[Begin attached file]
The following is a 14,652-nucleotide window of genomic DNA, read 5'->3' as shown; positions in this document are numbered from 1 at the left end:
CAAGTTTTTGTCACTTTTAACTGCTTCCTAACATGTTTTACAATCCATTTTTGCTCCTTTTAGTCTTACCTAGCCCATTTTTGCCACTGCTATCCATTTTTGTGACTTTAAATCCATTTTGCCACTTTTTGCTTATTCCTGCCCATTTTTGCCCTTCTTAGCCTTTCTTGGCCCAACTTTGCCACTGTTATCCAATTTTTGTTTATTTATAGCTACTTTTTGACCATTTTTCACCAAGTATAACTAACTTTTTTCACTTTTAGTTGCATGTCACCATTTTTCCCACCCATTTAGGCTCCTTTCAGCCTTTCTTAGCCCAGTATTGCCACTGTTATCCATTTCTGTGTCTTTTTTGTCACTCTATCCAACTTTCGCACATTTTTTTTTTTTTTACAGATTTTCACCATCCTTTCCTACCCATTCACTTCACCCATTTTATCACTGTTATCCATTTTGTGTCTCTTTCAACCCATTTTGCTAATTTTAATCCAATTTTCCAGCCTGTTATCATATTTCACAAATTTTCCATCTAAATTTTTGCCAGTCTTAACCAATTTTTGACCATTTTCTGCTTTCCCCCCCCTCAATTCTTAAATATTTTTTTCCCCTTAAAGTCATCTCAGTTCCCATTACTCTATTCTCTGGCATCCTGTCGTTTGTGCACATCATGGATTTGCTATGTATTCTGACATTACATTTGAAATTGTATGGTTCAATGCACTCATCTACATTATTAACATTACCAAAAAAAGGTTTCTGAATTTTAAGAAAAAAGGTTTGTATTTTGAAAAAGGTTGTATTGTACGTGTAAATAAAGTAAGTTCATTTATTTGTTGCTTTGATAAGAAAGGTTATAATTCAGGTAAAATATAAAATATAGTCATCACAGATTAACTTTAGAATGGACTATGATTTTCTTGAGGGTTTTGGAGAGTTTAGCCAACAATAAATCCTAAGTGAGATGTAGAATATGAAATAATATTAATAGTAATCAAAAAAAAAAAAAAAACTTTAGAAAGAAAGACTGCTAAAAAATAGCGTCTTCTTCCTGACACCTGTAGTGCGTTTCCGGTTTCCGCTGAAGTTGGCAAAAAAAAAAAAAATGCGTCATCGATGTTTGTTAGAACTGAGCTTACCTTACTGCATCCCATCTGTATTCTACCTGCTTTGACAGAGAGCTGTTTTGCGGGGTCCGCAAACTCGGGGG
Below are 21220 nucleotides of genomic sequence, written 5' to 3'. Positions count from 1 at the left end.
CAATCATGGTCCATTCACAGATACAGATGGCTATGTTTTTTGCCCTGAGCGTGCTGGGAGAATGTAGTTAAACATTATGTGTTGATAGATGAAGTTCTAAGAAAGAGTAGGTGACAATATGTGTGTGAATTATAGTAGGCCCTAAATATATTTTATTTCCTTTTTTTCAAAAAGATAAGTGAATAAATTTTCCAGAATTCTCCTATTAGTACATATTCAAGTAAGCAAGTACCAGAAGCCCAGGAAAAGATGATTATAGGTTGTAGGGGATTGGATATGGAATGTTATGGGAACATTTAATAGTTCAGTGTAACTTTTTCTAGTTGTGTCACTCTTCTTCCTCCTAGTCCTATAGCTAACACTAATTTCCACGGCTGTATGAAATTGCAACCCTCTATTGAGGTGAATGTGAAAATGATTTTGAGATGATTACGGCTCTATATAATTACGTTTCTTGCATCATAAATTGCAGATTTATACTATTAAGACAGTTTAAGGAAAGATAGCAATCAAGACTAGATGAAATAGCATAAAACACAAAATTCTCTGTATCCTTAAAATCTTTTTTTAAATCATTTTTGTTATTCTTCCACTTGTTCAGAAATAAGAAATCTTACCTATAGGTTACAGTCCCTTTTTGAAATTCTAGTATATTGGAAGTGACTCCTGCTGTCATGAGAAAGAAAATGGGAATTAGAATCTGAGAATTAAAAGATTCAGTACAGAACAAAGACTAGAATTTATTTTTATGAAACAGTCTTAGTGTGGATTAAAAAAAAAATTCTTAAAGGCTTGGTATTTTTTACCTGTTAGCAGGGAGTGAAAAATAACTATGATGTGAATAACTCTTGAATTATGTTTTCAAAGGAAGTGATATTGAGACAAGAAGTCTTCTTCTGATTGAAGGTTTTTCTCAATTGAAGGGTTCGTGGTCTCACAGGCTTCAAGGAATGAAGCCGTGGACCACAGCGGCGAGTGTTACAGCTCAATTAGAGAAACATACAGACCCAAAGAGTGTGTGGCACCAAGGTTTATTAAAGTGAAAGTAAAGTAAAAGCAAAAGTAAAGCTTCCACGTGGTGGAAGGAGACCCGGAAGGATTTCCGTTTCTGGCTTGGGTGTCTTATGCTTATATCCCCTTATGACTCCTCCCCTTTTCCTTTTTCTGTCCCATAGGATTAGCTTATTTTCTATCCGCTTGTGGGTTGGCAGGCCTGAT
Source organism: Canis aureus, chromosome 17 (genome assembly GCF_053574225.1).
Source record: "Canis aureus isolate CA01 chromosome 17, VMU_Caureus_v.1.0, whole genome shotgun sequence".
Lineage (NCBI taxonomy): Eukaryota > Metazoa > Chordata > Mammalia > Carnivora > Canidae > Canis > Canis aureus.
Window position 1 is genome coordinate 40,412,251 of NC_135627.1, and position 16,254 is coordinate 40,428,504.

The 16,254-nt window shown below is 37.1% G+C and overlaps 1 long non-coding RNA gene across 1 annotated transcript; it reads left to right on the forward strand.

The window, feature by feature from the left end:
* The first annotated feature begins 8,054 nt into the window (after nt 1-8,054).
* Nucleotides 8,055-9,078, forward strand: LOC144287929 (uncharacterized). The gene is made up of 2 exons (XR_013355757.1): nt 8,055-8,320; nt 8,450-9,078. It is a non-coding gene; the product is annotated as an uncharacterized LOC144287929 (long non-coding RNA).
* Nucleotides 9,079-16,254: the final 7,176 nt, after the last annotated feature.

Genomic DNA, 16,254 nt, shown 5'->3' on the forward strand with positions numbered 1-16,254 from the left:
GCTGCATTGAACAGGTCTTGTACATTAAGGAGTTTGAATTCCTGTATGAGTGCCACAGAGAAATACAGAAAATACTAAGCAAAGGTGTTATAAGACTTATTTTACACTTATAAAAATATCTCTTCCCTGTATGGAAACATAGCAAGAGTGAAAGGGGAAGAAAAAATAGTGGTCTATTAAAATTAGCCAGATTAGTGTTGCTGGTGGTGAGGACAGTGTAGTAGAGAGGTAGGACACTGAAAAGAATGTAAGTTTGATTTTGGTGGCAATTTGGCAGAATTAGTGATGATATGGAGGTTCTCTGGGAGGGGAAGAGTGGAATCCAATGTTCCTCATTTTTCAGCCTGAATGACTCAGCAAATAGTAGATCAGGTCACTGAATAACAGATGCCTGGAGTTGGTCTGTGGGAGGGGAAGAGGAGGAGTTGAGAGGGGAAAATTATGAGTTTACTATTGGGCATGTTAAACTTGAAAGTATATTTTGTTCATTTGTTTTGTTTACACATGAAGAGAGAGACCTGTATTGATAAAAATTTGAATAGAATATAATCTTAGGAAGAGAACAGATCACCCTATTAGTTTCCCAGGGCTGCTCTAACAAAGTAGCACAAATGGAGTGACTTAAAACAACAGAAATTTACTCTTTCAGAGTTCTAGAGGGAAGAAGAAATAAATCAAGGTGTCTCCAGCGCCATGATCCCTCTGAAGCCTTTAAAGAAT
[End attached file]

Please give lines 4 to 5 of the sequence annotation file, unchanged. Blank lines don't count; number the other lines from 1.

CAATCATGGTCCATTCACAGATACAGATGGCTATGTTTTTTGCCCTGAGCGTGCTGGGAGAATGTAGTTAAACATTATGTGTTGATAGATGAAGTTCTAAGAAAGAGTAGGTGACAATATGTGTGTGAATTATAGTAGGCCCTAAATATATTTTATTTCCTTTTTTTCAAAAAGATAAGTGAATAAATTTTCCAGAATTCTCCTATTAGTACATATTCAAGTAAGCAAGTACCAGAAGCCCAGGAAAAGATGATTATAGGTTGTAGGGGATTGGATATGGAATGTTATGGGAACATTTAATAGTTCAGTGTAACTTTTTCTAGTTGTGTCACTCTTCTTCCTCCTAGTCCTATAGCTAACACTAATTTCCACGGCTGTATGAAATTGCAACCCTCTATTGAGGTGAATGTGAAAATGATTTTGAGATGATTACGGCTCTATATAATTACGTTTCTTGCATCATAAATTGCAGATTTATACTATTAAGACAGTTTAAGGAAAGATAGCAATCAAGACTAGATGAAATAGCATAAAACACAAAATTCTCTGTATCCTTAAAATCTTTTTTTAAATCATTTTTGTTATTCTTCCACTTGTTCAGAAATAAGAAATCTTACCTATAGGTTACAGTCCCTTTTTGAAATTCTAGTATATTGGAAGTGACTCCTGCTGTCATGAGAAAGAAAATGGGAATTAGAATCTGAGAATTAAAAGATTCAGTACAGAACAAAGACTAGAATTTATTTTTATGAAACAGTCTTAGTGTGGATTAAAAAAAAAATTCTTAAAGGCTTGGTATTTTTTACCTGTTAGCAGGGAGTGAAAAATAACTATGATGTGAATAACTCTTGAATTATGTTTTCAAAGGAAGTGATATTGAGACAAGAAGTCTTCTTCTGATTGAAGGTTTTTCTCAATTGAAGGGTTCGTGGTCTCACAGGCTTCAAGGAATGAAGCCGTGGACCACAGCGGCGAGTGTTACAGCTCAATTAGAGAAACATACAGACCCAAAGAGTGTGTGGCACCAAGGTTTATTAAAGTGAAAGTAAAGTAAAAGCAAAAGTAAAGCTTCCACGTGGTGGAAGGAGACCCGGAAGGATTTCCGTTTCTGGCTTGGGTGTCTTATGCTTATATCCCCTTATGACTCCTCCCCTTTTCCTTTTTCTGTCCCATAGGATTAGCTTATTTTCTATCCGCTTGTGGGTTGGCAGGCCTGAT
Source organism: Canis aureus, chromosome 17 (genome assembly GCF_053574225.1).